Innovation at the small enterprise level

Moses with Muchiri, MtoPanga, Mombasa Oct 10th 2011

I’ve never been left with such a strong sense of enterprise and innovative thinking as I have now after this past week in Coastal Kenya. In fact I asked Muchiri if he’d been specifying some high standards for the introductions made to various cyber cafe owners or was it that we just happened upon the amazing crowd of people that we did.

What blew me away was simply their quality and resourcefulness – Moses for example, shown above talking to Muchiri in his little workspace at the back of his second cyber cafe, was a biochemist by training with a penchant for fine arts. He had a thriving business around creative services – graphic design, screen printing, photo touch ups etc right down printing your choice of photograph onto a ceramic mug for you. This was in addition to his two cyber cafes and computer training classes. He was the first to dismiss mobile phones as the perceived threat to cybers, instead pointing out that it was mobile broadband modems that were having the real impact along with easily available cheap desktops.

The common thread running through the success stories of growing sustainable small businesses seemed to be centered around a willingness to question the limitations of conventional services, spotting opportunities centered around this investment in hardware, software and access and a sense of changing trends observed among their customer base.

Moses' Dibarts ICT Village at Vintage Plaza, Mtopanga, Mombasa

Moses actually mentioned that latter – almost articulating the basic idea of doing user research and incorporating the feedback into his business strategy. He calls it the number of ‘No’s he gets versus the number of ‘Yes’s as one of the drivers for his choice of services to offer.

The ones who felt the slowing down of business were more likely to be those who imagined that simply setting up shop would bring in the cash flow or had let the changes go by passively without responding.  The good old days of customers waiting in a queue for a limited amount of time at the computer have gone for good.  What’s emerging in the frontlines are solutions like Robert‘s in Cannon Towers in downtown Mombasa.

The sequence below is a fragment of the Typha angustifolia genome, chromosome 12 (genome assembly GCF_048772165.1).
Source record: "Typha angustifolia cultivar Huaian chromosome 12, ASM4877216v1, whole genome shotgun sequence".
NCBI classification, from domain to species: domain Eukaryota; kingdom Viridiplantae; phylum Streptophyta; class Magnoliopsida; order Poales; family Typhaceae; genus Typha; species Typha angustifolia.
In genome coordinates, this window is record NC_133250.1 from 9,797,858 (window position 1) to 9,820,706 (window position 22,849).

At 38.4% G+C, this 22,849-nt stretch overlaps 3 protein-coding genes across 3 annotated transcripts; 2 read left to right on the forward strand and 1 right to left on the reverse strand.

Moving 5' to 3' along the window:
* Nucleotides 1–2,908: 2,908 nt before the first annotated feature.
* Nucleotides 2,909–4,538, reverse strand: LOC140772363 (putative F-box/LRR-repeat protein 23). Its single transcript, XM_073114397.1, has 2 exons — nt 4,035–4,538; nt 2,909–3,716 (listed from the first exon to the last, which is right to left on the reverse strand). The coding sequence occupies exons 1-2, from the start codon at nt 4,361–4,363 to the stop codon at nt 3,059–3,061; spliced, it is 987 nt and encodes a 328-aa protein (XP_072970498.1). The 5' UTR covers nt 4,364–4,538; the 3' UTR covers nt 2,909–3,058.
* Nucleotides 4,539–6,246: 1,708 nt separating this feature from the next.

Business centre set up by Robert, Mombasa, Kenya 12 Oct 2011

Noticing that many of his cyber cafe customers were walking in piles of documents they were struggling to manage in the tiny space available in the traditional cyber cafe layout, Robert realized that there was a business opportunity in catering to their needs. The majority of his business came from shipping agents and such like, most of whom would not even be based in Mombasa but in town only long enough to release their goods at the nearby port. He threw out the cramped cubicles and replaced them with spacious work stations – in effect, offering hot desks rentable by the day, week or month by the transient business workers.

Robert's signage on the street level of Cannon Towers, Mombasa, Kenya

Now, with fewer computers he generates more revenue at his business center than he does at his original cyber cafe still operating at a different, yet more high traffic location surrounded by educational institutions. Naturally, he already has his expansion plans in place even as the traditional cyber next door has declining revenues due to market forces.

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